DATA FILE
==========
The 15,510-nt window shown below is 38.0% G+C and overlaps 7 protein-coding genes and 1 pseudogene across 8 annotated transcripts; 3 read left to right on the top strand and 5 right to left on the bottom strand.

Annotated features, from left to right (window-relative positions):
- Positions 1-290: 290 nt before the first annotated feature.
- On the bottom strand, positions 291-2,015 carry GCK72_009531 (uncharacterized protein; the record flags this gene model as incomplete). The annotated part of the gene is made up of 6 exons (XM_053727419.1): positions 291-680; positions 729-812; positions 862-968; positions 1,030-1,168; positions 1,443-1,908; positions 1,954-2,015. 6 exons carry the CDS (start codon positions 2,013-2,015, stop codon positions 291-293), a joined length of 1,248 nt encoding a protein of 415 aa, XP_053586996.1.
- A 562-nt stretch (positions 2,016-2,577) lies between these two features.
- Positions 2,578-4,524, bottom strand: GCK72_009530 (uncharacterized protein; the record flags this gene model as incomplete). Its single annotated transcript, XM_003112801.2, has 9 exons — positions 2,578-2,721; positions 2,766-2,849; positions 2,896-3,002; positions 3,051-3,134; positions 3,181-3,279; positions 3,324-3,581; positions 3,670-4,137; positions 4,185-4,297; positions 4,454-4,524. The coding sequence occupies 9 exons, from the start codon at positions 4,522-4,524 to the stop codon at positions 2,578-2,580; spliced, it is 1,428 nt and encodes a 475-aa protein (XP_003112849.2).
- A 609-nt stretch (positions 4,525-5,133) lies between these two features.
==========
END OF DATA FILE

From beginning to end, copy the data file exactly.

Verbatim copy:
The 15,510-nt window shown below is 38.0% G+C and overlaps 7 protein-coding genes and 1 pseudogene across 8 annotated transcripts; 3 read left to right on the top strand and 5 right to left on the bottom strand.

Annotated features, from left to right (window-relative positions):
- Positions 1-290: 290 nt before the first annotated feature.
- On the bottom strand, positions 291-2,015 carry GCK72_009531 (uncharacterized protein; the record flags this gene model as incomplete). The annotated part of the gene is made up of 6 exons (XM_053727419.1): positions 291-680; positions 729-812; positions 862-968; positions 1,030-1,168; positions 1,443-1,908; positions 1,954-2,015. 6 exons carry the CDS (start codon positions 2,013-2,015, stop codon positions 291-293), a joined length of 1,248 nt encoding a protein of 415 aa, XP_053586996.1.
- A 562-nt stretch (positions 2,016-2,577) lies between these two features.
- Positions 2,578-4,524, bottom strand: GCK72_009530 (uncharacterized protein; the record flags this gene model as incomplete). Its single annotated transcript, XM_003112801.2, has 9 exons — positions 2,578-2,721; positions 2,766-2,849; positions 2,896-3,002; positions 3,051-3,134; positions 3,181-3,279; positions 3,324-3,581; positions 3,670-4,137; positions 4,185-4,297; positions 4,454-4,524. The coding sequence occupies 9 exons, from the start codon at positions 4,522-4,524 to the stop codon at positions 2,578-2,580; spliced, it is 1,428 nt and encodes a 475-aa protein (XP_003112849.2).
- A 609-nt stretch (positions 4,525-5,133) lies between these two features.